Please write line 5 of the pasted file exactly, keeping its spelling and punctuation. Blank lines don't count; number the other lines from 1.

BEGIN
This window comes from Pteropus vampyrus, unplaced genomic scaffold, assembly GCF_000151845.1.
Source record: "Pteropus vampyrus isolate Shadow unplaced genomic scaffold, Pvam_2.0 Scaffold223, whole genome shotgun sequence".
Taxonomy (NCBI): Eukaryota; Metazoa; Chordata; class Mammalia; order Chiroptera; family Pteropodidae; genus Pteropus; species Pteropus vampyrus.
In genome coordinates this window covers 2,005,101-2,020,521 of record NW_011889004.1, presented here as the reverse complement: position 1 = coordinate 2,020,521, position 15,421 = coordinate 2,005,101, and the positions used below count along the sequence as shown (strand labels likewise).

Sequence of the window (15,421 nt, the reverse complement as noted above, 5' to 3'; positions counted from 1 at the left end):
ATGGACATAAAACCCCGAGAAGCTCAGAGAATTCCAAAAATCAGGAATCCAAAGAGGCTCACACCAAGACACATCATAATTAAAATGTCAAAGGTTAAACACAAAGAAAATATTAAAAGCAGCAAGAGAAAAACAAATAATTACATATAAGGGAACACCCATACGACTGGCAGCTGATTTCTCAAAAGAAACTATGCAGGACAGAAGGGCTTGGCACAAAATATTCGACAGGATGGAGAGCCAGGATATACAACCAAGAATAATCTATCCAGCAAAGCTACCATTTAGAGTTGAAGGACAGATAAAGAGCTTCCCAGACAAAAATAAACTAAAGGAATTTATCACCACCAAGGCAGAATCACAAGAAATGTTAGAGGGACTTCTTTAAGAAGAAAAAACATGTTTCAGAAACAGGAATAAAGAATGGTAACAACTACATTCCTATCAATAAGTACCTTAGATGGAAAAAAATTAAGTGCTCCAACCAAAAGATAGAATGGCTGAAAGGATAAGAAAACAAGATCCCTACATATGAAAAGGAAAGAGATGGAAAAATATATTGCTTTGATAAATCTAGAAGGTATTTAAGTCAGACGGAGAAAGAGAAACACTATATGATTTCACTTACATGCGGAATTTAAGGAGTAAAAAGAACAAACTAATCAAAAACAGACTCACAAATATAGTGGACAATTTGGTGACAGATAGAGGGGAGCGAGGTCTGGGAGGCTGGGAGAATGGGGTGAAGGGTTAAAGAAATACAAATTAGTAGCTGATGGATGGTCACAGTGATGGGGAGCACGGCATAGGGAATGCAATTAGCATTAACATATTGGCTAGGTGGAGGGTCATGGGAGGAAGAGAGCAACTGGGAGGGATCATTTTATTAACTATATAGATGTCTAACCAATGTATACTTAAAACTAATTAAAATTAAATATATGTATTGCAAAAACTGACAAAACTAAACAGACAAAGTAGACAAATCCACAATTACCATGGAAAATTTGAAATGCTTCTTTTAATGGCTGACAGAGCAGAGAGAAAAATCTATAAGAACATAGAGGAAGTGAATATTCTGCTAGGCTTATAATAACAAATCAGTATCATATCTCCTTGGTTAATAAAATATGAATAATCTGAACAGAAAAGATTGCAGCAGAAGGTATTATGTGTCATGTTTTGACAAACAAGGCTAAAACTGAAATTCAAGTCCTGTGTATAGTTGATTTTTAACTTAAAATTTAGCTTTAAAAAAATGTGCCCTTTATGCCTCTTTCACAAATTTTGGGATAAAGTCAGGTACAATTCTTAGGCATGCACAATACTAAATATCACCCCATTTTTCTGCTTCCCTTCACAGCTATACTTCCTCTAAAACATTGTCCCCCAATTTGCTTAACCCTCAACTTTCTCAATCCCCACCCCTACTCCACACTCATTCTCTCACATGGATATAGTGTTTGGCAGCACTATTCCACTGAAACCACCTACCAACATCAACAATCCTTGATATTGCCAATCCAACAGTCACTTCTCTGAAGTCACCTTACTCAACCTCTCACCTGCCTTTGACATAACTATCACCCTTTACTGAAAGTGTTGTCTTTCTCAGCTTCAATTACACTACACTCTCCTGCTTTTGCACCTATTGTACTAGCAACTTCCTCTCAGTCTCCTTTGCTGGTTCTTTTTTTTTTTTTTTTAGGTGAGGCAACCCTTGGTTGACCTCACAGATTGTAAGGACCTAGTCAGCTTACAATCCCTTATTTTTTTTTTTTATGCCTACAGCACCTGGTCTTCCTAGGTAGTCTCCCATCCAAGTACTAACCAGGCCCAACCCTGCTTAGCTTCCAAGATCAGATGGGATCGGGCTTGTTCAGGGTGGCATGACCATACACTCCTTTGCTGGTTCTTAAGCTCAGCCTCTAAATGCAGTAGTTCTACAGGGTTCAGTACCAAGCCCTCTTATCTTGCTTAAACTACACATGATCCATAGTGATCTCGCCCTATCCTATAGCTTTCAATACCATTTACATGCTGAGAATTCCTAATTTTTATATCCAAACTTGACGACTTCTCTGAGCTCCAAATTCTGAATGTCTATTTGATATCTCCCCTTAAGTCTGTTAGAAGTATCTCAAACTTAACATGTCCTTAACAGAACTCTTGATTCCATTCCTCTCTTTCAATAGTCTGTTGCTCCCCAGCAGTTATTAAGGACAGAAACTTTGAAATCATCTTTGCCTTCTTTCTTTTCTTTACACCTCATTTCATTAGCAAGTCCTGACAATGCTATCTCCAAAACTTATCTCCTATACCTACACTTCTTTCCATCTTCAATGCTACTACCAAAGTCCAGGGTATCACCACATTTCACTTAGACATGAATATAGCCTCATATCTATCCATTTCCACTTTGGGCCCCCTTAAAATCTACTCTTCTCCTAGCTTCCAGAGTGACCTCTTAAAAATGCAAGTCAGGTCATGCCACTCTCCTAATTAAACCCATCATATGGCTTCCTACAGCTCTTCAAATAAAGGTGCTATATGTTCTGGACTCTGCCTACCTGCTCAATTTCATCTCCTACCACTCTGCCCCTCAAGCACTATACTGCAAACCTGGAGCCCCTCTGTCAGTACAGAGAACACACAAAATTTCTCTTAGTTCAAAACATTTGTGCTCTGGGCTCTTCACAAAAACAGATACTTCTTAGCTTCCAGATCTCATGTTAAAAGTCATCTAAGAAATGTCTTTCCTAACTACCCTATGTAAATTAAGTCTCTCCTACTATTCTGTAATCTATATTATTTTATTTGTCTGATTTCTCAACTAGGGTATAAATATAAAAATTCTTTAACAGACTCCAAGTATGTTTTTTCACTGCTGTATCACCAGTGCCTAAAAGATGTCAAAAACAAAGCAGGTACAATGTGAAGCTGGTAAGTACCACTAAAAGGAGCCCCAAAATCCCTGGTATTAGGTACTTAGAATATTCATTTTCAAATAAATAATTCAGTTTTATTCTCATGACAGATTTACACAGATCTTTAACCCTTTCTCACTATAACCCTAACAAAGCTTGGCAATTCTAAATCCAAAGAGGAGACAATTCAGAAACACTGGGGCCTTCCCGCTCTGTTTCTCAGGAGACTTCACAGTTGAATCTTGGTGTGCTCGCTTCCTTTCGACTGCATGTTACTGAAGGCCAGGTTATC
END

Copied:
Sequence of the window (15,421 nt, the reverse complement as noted above, 5' to 3'; positions counted from 1 at the left end):